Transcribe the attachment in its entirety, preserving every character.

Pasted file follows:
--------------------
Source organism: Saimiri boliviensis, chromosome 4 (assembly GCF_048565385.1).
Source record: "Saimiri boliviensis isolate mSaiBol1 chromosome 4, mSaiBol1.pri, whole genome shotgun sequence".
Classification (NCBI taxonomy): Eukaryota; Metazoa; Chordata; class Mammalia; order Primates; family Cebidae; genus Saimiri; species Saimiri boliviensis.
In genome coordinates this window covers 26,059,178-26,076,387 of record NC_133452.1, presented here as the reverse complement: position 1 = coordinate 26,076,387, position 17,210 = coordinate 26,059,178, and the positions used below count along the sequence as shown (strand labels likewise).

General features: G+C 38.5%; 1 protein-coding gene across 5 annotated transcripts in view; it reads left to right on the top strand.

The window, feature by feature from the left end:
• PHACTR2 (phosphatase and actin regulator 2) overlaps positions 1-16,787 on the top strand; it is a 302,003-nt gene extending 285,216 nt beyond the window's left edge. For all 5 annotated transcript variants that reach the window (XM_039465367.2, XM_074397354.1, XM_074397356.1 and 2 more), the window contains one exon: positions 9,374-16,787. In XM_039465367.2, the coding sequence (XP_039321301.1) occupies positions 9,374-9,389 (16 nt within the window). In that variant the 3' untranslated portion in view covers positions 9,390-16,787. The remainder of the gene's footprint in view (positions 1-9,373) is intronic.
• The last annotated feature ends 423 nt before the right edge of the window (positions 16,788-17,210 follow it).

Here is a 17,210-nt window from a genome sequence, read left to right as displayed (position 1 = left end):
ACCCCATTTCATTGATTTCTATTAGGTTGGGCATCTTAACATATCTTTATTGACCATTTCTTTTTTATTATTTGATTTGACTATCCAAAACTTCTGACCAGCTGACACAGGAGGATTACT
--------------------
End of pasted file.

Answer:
Source organism: Saimiri boliviensis, chromosome 4 (assembly GCF_048565385.1).
Source record: "Saimiri boliviensis isolate mSaiBol1 chromosome 4, mSaiBol1.pri, whole genome shotgun sequence".
Classification (NCBI taxonomy): Eukaryota; Metazoa; Chordata; class Mammalia; order Primates; family Cebidae; genus Saimiri; species Saimiri boliviensis.
In genome coordinates this window covers 26,059,178-26,076,387 of record NC_133452.1, presented here as the reverse complement: position 1 = coordinate 26,076,387, position 17,210 = coordinate 26,059,178, and the positions used below count along the sequence as shown (strand labels likewise).

General features: G+C 38.5%; 1 protein-coding gene across 5 annotated transcripts in view; it reads left to right on the top strand.

The window, feature by feature from the left end:
• PHACTR2 (phosphatase and actin regulator 2) overlaps positions 1-16,787 on the top strand; it is a 302,003-nt gene extending 285,216 nt beyond the window's left edge. For all 5 annotated transcript variants that reach the window (XM_039465367.2, XM_074397354.1, XM_074397356.1 and 2 more), the window contains one exon: positions 9,374-16,787. In XM_039465367.2, the coding sequence (XP_039321301.1) occupies positions 9,374-9,389 (16 nt within the window). In that variant the 3' untranslated portion in view covers positions 9,390-16,787. The remainder of the gene's footprint in view (positions 1-9,373) is intronic.
• The last annotated feature ends 423 nt before the right edge of the window (positions 16,788-17,210 follow it).

Here is a 17,210-nt window from a genome sequence, read left to right as displayed (position 1 = left end):
ACCCCATTTCATTGATTTCTATTAGGTTGGGCATCTTAACATATCTTTATTGACCATTTCTTTTTTATTATTTGATTTGACTATCCAAAACTTCTGACCAGCTGACACAGGAGGATTACT